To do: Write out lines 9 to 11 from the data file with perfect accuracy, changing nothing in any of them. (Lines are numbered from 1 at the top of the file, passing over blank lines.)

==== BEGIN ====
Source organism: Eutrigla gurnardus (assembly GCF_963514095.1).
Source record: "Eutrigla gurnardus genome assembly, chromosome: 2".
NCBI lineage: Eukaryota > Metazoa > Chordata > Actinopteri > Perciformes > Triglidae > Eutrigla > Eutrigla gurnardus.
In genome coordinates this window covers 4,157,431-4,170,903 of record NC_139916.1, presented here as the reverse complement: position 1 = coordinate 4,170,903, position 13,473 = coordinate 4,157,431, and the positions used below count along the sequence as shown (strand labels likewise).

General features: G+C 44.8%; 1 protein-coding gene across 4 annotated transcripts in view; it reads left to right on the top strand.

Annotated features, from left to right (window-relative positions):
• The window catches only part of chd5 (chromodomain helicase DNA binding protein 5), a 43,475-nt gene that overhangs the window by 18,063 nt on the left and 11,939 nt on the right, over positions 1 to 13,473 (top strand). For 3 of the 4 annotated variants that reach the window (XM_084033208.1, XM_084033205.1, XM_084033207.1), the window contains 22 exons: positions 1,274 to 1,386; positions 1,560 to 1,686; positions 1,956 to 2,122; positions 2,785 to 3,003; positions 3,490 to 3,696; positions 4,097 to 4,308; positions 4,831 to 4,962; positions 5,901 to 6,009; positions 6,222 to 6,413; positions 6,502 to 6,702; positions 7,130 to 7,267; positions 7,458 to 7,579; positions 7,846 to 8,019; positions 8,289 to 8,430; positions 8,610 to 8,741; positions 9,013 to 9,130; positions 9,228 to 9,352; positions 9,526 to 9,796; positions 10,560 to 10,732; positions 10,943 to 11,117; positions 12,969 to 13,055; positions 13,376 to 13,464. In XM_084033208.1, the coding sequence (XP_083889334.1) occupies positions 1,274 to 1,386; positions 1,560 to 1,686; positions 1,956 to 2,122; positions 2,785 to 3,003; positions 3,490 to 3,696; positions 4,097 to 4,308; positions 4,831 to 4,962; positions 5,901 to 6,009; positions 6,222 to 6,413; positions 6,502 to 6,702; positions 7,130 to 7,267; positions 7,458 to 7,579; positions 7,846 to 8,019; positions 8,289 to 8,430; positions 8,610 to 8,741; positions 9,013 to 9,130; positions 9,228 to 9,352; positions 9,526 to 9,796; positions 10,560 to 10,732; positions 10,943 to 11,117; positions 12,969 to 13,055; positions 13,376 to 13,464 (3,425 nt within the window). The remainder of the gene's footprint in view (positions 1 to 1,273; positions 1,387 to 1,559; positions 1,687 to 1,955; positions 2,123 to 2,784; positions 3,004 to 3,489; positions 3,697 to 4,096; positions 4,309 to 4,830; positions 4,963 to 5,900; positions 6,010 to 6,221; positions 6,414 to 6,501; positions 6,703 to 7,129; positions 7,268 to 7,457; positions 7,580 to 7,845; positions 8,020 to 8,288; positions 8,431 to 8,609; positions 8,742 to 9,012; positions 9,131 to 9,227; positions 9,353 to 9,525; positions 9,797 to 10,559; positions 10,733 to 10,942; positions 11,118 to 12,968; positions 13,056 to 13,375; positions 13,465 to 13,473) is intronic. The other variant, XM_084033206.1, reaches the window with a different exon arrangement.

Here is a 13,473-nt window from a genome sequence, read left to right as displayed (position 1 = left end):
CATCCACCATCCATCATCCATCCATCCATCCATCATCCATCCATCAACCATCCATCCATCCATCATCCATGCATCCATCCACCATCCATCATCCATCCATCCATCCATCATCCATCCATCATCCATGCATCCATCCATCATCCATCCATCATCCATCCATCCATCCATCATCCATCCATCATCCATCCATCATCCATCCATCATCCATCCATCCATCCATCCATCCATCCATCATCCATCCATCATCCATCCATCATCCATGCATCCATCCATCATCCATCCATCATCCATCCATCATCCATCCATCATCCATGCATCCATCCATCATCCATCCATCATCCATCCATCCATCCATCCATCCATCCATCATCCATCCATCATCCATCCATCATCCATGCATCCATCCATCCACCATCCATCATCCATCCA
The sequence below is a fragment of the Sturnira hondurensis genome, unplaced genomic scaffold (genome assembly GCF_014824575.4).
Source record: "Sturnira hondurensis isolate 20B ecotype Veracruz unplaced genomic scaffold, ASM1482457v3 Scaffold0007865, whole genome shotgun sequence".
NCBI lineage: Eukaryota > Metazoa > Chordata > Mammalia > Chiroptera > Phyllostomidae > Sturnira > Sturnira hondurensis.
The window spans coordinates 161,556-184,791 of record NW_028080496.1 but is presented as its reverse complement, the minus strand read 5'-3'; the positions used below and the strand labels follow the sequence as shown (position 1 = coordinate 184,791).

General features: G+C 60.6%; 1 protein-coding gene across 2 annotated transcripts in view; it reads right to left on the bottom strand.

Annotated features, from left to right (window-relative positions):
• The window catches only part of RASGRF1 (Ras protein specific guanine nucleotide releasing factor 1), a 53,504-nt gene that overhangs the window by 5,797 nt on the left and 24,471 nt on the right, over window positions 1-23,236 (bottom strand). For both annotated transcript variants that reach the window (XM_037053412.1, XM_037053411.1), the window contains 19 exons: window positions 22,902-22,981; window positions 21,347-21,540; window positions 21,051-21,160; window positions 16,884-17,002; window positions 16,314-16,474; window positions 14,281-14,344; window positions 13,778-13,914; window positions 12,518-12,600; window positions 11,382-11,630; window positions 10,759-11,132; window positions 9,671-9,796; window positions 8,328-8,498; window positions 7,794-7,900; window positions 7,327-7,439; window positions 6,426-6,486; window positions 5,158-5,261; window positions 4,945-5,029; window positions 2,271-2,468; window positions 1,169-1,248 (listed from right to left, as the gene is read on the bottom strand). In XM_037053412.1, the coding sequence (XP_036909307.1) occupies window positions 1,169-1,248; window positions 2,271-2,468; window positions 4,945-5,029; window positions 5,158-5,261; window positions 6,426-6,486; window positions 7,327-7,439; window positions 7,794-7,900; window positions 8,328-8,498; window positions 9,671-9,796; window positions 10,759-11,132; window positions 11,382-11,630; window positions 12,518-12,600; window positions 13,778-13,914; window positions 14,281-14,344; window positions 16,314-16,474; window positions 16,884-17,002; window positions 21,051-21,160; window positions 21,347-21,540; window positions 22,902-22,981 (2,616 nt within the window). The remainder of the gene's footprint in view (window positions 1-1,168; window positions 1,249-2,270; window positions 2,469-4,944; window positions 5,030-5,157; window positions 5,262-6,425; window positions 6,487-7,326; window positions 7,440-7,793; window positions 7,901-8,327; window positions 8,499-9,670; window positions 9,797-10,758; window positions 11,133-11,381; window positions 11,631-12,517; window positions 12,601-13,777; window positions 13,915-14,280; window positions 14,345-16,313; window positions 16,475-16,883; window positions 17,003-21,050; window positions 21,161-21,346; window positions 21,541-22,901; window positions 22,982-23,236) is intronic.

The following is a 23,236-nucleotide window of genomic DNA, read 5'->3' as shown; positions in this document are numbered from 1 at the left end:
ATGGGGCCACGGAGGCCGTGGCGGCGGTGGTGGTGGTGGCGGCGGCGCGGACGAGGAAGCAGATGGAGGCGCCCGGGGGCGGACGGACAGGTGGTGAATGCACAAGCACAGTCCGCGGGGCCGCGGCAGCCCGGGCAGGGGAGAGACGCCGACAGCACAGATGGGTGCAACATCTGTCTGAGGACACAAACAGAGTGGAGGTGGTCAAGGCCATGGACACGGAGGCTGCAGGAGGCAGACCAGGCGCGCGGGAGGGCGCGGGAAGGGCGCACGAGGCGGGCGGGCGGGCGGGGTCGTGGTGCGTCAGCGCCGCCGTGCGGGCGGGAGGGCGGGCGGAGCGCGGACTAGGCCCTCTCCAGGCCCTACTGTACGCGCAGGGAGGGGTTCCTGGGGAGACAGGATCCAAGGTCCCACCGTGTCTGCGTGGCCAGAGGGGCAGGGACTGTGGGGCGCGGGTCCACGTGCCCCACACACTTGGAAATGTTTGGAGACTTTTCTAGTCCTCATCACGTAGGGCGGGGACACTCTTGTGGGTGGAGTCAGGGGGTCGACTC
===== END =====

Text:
CATCCACCATCCATCATCCATCCATCCATCCATCATCCATCCATCAACCATCCATCCATCCATCATCCATGCATCCATCCACCATCCATCATCCATCCATCCATCCATCATCCATCCATCATCCATGCATCCATCCATCATCCATCCATCATCCATCCATCCATCCATCATCCATCCATCATCCATCCATCATCCATCCATCATCCATCCATCCATCCATCCATCCATCCATCATCCATCCATCATCCATCCATCATCCATGCATCCATCCATCATCCATCCATCATCCATCCATCATCCATCCATCATCCATGCATCCATCCATCATCCATCCATCATCCATCCATCCATCCATCCATCCATCCATCATCCATCCATCATCCATCCATCATCCATGCATCCATCCATCCACCATCCATCATCCATCCA
The sequence below is a fragment of the Sturnira hondurensis genome, unplaced genomic scaffold (genome assembly GCF_014824575.4).
Source record: "Sturnira hondurensis isolate 20B ecotype Veracruz unplaced genomic scaffold, ASM1482457v3 Scaffold0007865, whole genome shotgun sequence".